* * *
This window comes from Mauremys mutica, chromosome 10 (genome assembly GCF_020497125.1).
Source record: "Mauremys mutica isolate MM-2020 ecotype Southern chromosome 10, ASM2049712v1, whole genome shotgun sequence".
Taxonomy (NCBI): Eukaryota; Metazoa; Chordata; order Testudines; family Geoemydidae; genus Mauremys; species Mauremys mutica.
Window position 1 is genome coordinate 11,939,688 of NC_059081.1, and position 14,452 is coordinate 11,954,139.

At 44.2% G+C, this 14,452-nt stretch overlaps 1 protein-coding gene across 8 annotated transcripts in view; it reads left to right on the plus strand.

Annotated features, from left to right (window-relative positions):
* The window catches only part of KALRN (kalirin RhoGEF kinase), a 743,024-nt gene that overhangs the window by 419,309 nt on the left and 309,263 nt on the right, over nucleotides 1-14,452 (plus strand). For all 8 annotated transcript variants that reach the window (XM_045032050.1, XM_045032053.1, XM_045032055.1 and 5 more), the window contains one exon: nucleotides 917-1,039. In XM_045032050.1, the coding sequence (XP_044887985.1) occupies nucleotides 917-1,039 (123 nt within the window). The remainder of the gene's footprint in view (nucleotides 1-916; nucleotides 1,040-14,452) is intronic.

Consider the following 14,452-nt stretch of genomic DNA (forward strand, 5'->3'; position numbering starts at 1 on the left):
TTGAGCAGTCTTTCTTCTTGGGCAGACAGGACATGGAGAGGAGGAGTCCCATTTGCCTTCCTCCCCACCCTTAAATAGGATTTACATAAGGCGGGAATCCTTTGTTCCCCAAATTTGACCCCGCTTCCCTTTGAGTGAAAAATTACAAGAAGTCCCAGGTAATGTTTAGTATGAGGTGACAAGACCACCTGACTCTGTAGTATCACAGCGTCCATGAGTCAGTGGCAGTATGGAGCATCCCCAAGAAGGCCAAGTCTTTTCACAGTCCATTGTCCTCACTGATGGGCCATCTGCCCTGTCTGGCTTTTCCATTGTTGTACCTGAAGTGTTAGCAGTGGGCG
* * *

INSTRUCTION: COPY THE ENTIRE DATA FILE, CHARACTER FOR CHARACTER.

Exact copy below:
This window comes from Mauremys mutica, chromosome 10 (genome assembly GCF_020497125.1).
Source record: "Mauremys mutica isolate MM-2020 ecotype Southern chromosome 10, ASM2049712v1, whole genome shotgun sequence".
Taxonomy (NCBI): Eukaryota; Metazoa; Chordata; order Testudines; family Geoemydidae; genus Mauremys; species Mauremys mutica.
Window position 1 is genome coordinate 11,939,688 of NC_059081.1, and position 14,452 is coordinate 11,954,139.

At 44.2% G+C, this 14,452-nt stretch overlaps 1 protein-coding gene across 8 annotated transcripts in view; it reads left to right on the plus strand.

Annotated features, from left to right (window-relative positions):
* The window catches only part of KALRN (kalirin RhoGEF kinase), a 743,024-nt gene that overhangs the window by 419,309 nt on the left and 309,263 nt on the right, over nucleotides 1-14,452 (plus strand). For all 8 annotated transcript variants that reach the window (XM_045032050.1, XM_045032053.1, XM_045032055.1 and 5 more), the window contains one exon: nucleotides 917-1,039. In XM_045032050.1, the coding sequence (XP_044887985.1) occupies nucleotides 917-1,039 (123 nt within the window). The remainder of the gene's footprint in view (nucleotides 1-916; nucleotides 1,040-14,452) is intronic.

Consider the following 14,452-nt stretch of genomic DNA (forward strand, 5'->3'; position numbering starts at 1 on the left):
TTGAGCAGTCTTTCTTCTTGGGCAGACAGGACATGGAGAGGAGGAGTCCCATTTGCCTTCCTCCCCACCCTTAAATAGGATTTACATAAGGCGGGAATCCTTTGTTCCCCAAATTTGACCCCGCTTCCCTTTGAGTGAAAAATTACAAGAAGTCCCAGGTAATGTTTAGTATGAGGTGACAAGACCACCTGACTCTGTAGTATCACAGCGTCCATGAGTCAGTGGCAGTATGGAGCATCCCCAAGAAGGCCAAGTCTTTTCACAGTCCATTGTCCTCACTGATGGGCCATCTGCCCTGTCTGGCTTTTCCATTGTTGTACCTGAAGTGTTAGCAGTGGGCG